Innocent’s Coke deal is far from a sell-out

Mark%20ChouekeWe all knew what to expect. We knew what the headlines would be when Innocent drinks sold a stake of its business to Coca-Cola.

Monday’s confirmation of a deal we all knew was coming (and which some of us don’t think has yet run its full course – investment deals like this typically include clauses of full ownership within a certain period such as five years), prompted the same questions across all of Tuesday’s media. “Has Innocent lost its innocence?” “Is Innocent selling out?” These are the same questions all of us journalists who write about brands, marketing and consumer goods have asked dozens of times before. The same round of questions got asked of Ben & Jerry’s and Green & Black’s when those two niche brands sold to giant corporate rivals. Indeed, I’ve written the same article as the one that appeared in most national newspapers this week when Innocent teamed up with McDonald’s to distribute its smoothies through the fast-food chain and again when we found the company shovelling six teaspoons of sugar into every 420ml bottle of its This Water brand. Pretty soon you get bored of writing the same piece repeatedly.

Especially when, as a writer, you’re harbouring a nagging feeling that it is perhaps, the wrong question. Jo Roberts asks what we think is the right question in this week’s cover story (p16). This deal, along with all the others, isn’t about selling out. It’s about selling in. It’s about Innocent drinks feeding its best learning on marketing, sustainability and ethics into a much bigger vehicle and seeing its messages (and, in turn, its branding) hit a global audience.

The question isn’t “have they sold out?”, the question is “how much can Innocent change Coca-Cola?” Think I’m being naﶥ? Read the views of Unilever’s former UK chairman Gavin Neath on what Ben & Jerry’s did to the multinational’s brand marketing strategy for its other brands such as Lipton and PG Tips. Other case studies featured examine similar deals that have been well-raked over by journalists but pretty much always from the same perspective.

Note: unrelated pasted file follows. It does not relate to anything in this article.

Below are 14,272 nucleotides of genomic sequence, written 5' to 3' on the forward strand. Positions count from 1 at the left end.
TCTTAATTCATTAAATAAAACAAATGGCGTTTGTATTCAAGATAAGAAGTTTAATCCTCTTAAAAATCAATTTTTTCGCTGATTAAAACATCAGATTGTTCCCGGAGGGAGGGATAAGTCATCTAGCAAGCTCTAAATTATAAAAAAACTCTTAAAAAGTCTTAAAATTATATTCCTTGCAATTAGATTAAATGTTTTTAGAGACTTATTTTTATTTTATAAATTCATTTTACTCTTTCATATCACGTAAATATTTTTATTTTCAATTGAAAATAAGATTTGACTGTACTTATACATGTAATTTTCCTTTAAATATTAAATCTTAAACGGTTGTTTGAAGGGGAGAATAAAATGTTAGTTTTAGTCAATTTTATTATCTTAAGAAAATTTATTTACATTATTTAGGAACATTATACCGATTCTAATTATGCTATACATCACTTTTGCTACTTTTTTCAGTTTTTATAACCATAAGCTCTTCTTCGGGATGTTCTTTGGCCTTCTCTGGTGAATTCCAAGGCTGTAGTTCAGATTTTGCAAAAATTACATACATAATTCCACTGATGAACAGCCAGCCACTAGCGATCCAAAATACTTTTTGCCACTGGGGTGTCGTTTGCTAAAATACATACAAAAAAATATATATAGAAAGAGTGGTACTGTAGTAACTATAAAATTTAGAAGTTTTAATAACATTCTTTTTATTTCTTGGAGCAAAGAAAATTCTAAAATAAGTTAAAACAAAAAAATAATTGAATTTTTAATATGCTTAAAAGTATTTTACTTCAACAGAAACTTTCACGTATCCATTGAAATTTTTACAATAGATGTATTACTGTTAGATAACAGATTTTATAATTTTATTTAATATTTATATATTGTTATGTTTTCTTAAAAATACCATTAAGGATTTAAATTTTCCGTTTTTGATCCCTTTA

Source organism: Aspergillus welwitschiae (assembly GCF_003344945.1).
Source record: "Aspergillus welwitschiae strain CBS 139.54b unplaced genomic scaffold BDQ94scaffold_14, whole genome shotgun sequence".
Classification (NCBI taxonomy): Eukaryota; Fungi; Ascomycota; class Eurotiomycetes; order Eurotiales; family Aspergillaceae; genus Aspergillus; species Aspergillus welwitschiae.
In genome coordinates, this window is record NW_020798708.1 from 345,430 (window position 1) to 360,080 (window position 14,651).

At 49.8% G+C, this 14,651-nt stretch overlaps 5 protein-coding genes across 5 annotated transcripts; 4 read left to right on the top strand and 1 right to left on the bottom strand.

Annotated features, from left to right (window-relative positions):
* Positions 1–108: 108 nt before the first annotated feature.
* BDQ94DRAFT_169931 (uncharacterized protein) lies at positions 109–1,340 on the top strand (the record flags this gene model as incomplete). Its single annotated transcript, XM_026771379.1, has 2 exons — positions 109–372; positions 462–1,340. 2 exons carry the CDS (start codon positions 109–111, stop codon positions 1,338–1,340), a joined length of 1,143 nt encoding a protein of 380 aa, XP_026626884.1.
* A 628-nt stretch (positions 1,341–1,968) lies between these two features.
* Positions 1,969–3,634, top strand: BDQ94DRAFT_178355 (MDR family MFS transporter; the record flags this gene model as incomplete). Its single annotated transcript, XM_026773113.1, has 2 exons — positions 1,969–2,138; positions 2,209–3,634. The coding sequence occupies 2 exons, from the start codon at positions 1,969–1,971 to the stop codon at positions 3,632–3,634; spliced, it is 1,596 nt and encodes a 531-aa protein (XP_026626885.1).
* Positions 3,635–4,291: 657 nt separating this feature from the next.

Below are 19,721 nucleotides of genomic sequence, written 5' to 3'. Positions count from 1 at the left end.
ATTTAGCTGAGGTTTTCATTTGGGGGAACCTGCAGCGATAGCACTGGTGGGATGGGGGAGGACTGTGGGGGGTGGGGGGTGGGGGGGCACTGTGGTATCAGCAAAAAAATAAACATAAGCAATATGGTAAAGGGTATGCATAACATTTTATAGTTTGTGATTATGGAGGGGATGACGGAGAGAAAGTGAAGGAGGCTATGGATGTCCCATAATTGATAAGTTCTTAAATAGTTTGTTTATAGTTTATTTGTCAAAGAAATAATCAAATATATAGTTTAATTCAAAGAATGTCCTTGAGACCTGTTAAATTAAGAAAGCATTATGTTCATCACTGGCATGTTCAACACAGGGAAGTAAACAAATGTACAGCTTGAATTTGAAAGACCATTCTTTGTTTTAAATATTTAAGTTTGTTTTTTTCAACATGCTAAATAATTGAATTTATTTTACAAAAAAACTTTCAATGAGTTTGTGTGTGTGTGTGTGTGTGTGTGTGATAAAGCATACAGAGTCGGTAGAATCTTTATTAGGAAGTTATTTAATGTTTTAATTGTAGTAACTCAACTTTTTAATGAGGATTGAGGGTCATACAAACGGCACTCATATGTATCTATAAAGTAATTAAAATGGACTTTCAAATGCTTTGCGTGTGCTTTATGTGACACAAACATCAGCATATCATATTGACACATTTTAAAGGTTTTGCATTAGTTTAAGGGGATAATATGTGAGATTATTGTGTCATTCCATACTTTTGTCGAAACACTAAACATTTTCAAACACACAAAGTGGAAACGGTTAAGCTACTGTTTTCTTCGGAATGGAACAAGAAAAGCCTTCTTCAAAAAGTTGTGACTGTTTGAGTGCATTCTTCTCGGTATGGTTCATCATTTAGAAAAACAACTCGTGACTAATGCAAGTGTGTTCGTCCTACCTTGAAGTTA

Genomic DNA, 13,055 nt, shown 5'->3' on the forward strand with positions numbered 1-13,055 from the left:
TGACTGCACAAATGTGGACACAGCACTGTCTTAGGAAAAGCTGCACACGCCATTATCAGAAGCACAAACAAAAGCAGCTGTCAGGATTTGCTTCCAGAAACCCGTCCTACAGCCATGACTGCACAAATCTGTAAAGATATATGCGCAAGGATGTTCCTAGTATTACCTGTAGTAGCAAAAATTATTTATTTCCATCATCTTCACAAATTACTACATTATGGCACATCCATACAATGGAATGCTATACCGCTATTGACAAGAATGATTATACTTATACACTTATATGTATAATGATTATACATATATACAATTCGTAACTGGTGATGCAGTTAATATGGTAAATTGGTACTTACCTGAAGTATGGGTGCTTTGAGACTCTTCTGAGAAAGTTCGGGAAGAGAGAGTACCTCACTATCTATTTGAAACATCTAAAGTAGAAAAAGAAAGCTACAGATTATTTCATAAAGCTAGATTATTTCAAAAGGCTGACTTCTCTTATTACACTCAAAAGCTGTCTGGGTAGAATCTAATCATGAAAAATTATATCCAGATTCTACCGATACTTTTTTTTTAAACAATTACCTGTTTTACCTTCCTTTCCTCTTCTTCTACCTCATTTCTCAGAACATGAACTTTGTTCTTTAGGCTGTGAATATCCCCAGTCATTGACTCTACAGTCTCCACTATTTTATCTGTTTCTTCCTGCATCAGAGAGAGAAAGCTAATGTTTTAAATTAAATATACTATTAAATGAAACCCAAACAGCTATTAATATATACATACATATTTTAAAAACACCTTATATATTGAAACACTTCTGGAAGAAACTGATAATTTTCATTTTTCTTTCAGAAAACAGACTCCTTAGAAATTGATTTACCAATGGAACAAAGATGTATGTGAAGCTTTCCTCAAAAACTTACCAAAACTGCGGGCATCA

As for Innocent – well, again, what did we expect? The branding on the drinks, the tone of voice behind the events and the fact that the company still gives 10% of its profits to charity has perhaps disguised the fact that the three founders are astute business players. Two of them came from rival management consultancies and one from an ad agency. As a team they’ve never shied away from making the decisions that would grow the business. This deal and any further transfer of stock into Coke’s portfolio will certainly do that.

The cash will be used to attack the European market where there is more expansion potential than in the UK. The investment says nothing about ethics, and everything about a straightforward business need that we all knew Innocent would encounter eventually.

If Innocent loses its brand shine, it won’t be because it “sold out”. It will be because it didn’t diversify out of smoothies quickly enough. A colleague, discussing the Coke investment, remarked that smoothies remind her of “everything associated with pre-recession Great Britain”. She might be right. What once felt like a premium and healthy treat, now feels like an over-priced, sugary indulgence. The company had talked about possible brand extensions for many years before it introduced “veg pots” last year. Innocent aims to sell 10 million of the healthy but pricey ready meals by the end of the year. Innocent should use the Coke cash and any similar future investment to reposition as an innovator, a brand owner with ethics and a portfolio to die for.

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